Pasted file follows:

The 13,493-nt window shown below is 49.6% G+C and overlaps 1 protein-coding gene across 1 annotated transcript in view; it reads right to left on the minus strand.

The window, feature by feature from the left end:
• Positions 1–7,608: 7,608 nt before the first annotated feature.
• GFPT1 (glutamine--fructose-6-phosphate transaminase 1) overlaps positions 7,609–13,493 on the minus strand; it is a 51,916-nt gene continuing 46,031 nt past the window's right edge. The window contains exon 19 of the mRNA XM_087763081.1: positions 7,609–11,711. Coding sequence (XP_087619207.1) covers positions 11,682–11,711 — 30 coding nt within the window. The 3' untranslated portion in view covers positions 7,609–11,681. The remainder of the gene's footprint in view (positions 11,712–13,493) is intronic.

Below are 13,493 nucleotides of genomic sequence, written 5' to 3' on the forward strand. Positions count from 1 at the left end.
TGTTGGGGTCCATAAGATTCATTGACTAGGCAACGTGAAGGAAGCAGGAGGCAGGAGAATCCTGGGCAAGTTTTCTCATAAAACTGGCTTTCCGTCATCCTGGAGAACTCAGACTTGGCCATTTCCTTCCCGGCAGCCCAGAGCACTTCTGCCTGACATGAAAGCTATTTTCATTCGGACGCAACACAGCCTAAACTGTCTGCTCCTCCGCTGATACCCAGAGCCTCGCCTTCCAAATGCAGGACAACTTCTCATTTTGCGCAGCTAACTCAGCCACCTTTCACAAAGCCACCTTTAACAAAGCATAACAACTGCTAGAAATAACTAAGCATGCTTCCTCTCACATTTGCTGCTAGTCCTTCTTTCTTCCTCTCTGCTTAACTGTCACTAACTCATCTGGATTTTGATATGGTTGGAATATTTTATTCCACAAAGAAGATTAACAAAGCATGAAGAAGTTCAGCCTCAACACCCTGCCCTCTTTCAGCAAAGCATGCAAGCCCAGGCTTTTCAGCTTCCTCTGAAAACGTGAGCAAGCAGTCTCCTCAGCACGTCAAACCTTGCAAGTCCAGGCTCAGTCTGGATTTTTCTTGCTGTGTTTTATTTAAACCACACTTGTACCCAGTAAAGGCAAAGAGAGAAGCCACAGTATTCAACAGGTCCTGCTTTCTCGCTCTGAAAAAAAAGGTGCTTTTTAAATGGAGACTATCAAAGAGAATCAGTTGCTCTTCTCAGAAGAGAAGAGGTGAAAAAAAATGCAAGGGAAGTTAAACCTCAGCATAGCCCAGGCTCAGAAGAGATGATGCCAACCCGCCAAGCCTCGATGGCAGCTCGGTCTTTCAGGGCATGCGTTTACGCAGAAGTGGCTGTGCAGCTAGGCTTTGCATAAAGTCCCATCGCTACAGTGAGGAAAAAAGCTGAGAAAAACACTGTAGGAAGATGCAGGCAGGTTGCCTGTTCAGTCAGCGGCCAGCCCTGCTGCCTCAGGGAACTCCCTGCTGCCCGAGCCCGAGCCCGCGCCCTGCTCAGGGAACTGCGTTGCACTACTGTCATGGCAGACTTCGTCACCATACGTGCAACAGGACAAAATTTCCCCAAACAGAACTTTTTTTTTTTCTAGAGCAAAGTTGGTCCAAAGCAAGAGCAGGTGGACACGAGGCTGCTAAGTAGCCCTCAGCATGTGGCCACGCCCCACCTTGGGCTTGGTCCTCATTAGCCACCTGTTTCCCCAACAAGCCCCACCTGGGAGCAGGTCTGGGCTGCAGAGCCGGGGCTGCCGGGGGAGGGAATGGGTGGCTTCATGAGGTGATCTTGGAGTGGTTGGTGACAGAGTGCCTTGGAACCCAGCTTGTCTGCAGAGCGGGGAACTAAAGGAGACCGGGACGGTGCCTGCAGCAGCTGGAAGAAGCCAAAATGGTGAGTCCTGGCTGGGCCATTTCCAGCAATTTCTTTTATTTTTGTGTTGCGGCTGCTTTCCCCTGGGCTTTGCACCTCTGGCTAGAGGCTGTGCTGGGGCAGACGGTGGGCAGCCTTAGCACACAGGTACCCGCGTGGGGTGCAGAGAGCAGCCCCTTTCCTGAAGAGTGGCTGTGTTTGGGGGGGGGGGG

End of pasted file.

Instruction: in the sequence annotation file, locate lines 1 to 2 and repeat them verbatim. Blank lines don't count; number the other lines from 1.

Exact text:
The 13,493-nt window shown below is 49.6% G+C and overlaps 1 protein-coding gene across 1 annotated transcript in view; it reads right to left on the minus strand.

The window, feature by feature from the left end: